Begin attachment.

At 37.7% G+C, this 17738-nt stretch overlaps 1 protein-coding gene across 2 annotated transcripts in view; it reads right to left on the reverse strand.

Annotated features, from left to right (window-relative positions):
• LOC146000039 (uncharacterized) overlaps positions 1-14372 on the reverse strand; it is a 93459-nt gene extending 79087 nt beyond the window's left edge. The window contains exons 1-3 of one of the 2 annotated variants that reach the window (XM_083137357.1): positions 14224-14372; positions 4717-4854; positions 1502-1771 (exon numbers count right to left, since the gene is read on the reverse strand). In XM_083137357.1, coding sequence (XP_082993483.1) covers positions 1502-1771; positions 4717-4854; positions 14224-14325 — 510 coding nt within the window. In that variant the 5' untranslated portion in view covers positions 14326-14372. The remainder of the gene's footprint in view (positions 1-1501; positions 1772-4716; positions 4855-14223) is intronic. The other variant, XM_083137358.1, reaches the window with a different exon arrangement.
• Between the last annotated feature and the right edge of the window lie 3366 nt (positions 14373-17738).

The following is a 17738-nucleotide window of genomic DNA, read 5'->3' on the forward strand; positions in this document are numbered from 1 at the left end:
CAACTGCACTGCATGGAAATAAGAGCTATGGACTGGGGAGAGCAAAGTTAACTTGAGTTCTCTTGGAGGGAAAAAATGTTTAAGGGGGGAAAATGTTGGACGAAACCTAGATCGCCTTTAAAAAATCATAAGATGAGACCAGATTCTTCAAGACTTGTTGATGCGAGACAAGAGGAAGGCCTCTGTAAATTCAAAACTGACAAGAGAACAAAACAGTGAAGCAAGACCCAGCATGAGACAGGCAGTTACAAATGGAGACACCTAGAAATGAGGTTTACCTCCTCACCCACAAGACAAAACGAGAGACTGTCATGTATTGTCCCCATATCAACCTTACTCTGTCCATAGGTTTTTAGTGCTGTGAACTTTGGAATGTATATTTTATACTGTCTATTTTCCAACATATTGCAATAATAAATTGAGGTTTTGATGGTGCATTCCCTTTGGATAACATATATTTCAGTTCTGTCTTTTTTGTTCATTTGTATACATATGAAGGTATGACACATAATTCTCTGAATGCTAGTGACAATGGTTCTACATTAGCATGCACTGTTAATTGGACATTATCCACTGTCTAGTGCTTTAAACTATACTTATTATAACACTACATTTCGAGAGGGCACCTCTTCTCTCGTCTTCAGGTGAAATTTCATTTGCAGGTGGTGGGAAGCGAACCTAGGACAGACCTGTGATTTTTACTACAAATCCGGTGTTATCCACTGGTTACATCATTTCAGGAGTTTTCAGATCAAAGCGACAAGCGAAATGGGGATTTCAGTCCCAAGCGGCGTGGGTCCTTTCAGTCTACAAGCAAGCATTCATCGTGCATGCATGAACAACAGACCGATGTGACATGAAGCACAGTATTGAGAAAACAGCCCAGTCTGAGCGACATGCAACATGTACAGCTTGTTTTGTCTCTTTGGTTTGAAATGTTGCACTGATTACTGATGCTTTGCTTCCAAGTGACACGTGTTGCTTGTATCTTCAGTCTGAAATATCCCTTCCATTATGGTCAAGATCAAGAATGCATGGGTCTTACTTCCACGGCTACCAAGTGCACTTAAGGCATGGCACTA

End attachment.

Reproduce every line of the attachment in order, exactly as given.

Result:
At 37.7% G+C, this 17738-nt stretch overlaps 1 protein-coding gene across 2 annotated transcripts in view; it reads right to left on the reverse strand.

Annotated features, from left to right (window-relative positions):
• LOC146000039 (uncharacterized) overlaps positions 1-14372 on the reverse strand; it is a 93459-nt gene extending 79087 nt beyond the window's left edge. The window contains exons 1-3 of one of the 2 annotated variants that reach the window (XM_083137357.1): positions 14224-14372; positions 4717-4854; positions 1502-1771 (exon numbers count right to left, since the gene is read on the reverse strand). In XM_083137357.1, coding sequence (XP_082993483.1) covers positions 1502-1771; positions 4717-4854; positions 14224-14325 — 510 coding nt within the window. In that variant the 5' untranslated portion in view covers positions 14326-14372. The remainder of the gene's footprint in view (positions 1-1501; positions 1772-4716; positions 4855-14223) is intronic. The other variant, XM_083137358.1, reaches the window with a different exon arrangement.
• Between the last annotated feature and the right edge of the window lie 3366 nt (positions 14373-17738).

The following is a 17738-nucleotide window of genomic DNA, read 5'->3' on the forward strand; positions in this document are numbered from 1 at the left end:
CAACTGCACTGCATGGAAATAAGAGCTATGGACTGGGGAGAGCAAAGTTAACTTGAGTTCTCTTGGAGGGAAAAAATGTTTAAGGGGGGAAAATGTTGGACGAAACCTAGATCGCCTTTAAAAAATCATAAGATGAGACCAGATTCTTCAAGACTTGTTGATGCGAGACAAGAGGAAGGCCTCTGTAAATTCAAAACTGACAAGAGAACAAAACAGTGAAGCAAGACCCAGCATGAGACAGGCAGTTACAAATGGAGACACCTAGAAATGAGGTTTACCTCCTCACCCACAAGACAAAACGAGAGACTGTCATGTATTGTCCCCATATCAACCTTACTCTGTCCATAGGTTTTTAGTGCTGTGAACTTTGGAATGTATATTTTATACTGTCTATTTTCCAACATATTGCAATAATAAATTGAGGTTTTGATGGTGCATTCCCTTTGGATAACATATATTTCAGTTCTGTCTTTTTTGTTCATTTGTATACATATGAAGGTATGACACATAATTCTCTGAATGCTAGTGACAATGGTTCTACATTAGCATGCACTGTTAATTGGACATTATCCACTGTCTAGTGCTTTAAACTATACTTATTATAACACTACATTTCGAGAGGGCACCTCTTCTCTCGTCTTCAGGTGAAATTTCATTTGCAGGTGGTGGGAAGCGAACCTAGGACAGACCTGTGATTTTTACTACAAATCCGGTGTTATCCACTGGTTACATCATTTCAGGAGTTTTCAGATCAAAGCGACAAGCGAAATGGGGATTTCAGTCCCAAGCGGCGTGGGTCCTTTCAGTCTACAAGCAAGCATTCATCGTGCATGCATGAACAACAGACCGATGTGACATGAAGCACAGTATTGAGAAAACAGCCCAGTCTGAGCGACATGCAACATGTACAGCTTGTTTTGTCTCTTTGGTTTGAAATGTTGCACTGATTACTGATGCTTTGCTTCCAAGTGACACGTGTTGCTTGTATCTTCAGTCTGAAATATCCCTTCCATTATGGTCAAGATCAAGAATGCATGGGTCTTACTTCCACGGCTACCAAGTGCACTTAAGGCATGGCACTA